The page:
By Mat Greenfield
Sep 13, 2013

It’s Not Scouting Without the ‘Outing’!

It’s been said that Scouting is 90% ‘outing’. There’s a reason why that is especially true for LDS Scout units. There’s something magical about the outdoors. There’s something inherently spiritual about being in nature. It has a special effect on young men.

camp-signDavid Pack, current Utah National Parks Council Scout Executive and former head of LDS BSA Relations from 2007-2012, made an eloquent argument for camping in the 2012 Ensign, when he said:

“By the second night around the campfire, you have the most teachable, ready-to-learn, ready-to-listen-to-the-Spirit young men you will ever see. You won’t see them that way in priesthood meeting or at home or at school or on activity night.As a result, there will be an opportunity around that campfire for testimony bearing and teaching that will sink deep into their hearts and that they will remember for a lifetime.” ~ David C. Pack, Why I Love 50 Mile Hikes, Ensign, June 2012

Aside from the spiritual effect of being outdoors, there’s another reason that Scouts are “outdoor animals”.

We know that Scouting is only effective when it’s youth led, and the outdoors provides the perfect environment for practicing youth leadership.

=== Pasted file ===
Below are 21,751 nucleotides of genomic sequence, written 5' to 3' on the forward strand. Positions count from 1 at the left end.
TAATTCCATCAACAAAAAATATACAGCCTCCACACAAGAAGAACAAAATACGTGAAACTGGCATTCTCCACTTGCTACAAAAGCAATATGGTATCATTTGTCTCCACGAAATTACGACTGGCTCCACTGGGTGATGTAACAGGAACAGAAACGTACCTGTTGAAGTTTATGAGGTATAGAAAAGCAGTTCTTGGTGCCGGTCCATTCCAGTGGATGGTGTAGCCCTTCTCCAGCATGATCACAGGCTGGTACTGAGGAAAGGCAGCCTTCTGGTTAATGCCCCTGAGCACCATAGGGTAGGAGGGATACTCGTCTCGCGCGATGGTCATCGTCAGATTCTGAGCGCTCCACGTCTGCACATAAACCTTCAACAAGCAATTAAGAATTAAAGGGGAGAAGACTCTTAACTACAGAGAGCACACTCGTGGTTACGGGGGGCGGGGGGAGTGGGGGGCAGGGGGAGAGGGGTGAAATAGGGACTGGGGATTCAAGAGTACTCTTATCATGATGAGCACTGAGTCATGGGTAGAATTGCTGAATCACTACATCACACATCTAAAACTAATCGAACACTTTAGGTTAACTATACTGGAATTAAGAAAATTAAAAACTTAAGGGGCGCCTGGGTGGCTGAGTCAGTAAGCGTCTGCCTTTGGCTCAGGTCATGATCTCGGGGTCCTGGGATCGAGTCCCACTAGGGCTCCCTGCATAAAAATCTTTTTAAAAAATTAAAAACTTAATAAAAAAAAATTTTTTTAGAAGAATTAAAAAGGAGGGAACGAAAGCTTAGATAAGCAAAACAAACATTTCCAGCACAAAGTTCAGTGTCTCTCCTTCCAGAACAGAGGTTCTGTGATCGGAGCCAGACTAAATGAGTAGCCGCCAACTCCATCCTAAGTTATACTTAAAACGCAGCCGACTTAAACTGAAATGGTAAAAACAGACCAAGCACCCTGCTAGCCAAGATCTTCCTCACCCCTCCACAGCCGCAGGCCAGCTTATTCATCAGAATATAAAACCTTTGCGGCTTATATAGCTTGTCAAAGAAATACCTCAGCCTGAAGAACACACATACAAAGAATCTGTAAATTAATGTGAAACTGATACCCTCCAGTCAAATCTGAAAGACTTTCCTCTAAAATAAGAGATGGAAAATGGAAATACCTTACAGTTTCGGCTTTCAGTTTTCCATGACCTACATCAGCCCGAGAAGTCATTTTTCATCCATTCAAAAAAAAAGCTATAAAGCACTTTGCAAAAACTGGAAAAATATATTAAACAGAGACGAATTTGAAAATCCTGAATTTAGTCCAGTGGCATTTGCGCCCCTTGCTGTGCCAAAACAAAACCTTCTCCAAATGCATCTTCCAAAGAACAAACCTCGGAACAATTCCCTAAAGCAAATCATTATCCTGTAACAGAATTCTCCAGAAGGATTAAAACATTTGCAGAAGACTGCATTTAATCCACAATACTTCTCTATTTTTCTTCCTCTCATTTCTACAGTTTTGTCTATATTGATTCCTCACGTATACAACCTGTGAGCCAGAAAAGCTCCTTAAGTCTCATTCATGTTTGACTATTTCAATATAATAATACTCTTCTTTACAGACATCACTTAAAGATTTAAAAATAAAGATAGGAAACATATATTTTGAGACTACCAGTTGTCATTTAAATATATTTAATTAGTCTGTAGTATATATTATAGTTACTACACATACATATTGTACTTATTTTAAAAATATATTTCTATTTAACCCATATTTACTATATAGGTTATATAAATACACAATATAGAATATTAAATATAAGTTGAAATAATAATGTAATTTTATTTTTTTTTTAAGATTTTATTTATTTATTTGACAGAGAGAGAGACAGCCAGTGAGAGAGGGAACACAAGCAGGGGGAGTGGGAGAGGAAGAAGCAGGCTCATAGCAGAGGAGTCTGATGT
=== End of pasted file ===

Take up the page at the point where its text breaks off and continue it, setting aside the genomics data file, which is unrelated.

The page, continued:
Let me take the monthly campout as an example, and describe some ways that it fulfills the need perfectly:

  • Campouts are similar enLeadershiphikingough from month-to-month for boys to learn and apply lessons from their previous experiences, but different enough that they always present a new challenge.
  • The outdoors provides immediate consequences, but typically not long term ones. As a result, mistakes become effective teaching moments, without any permanent impact.
  • A weekend campout requires just the right amount of planning for boys to handle.
  • A campout has enough moving parts that a youth leader can learn when and how to delegate, but not too many that they are overwhelmed.
  • Weekend camps are generally inexpensive enough one per month is achievable with a modest budget.
  • A weekend camp requires minimal adult supervision, so the youth can really run the show.
  • Weekend camps provide ample opportunity for activities that build confidence and help youth to accomplish hard things.
Like most parts of Scouting, the outdoors only helps us to fulfill our goals when we allow planning and execution to be youth led. Adults play a key role in maintaining safety, as well as in coaching and mentoring, but boys should do as much as they can do. As Baden Powell put it “When you want a thing done, ‘Don’t do it yourself’ is a good motto for Scoutmasters.”

 

Author: Mat Greenfield l Council Trainer, Utah National Parks Council

This post was made public on Tuesday, January 15, 2013 at Scouting Liahona under the title, “It’s not Scouting without the ‘outing’.”

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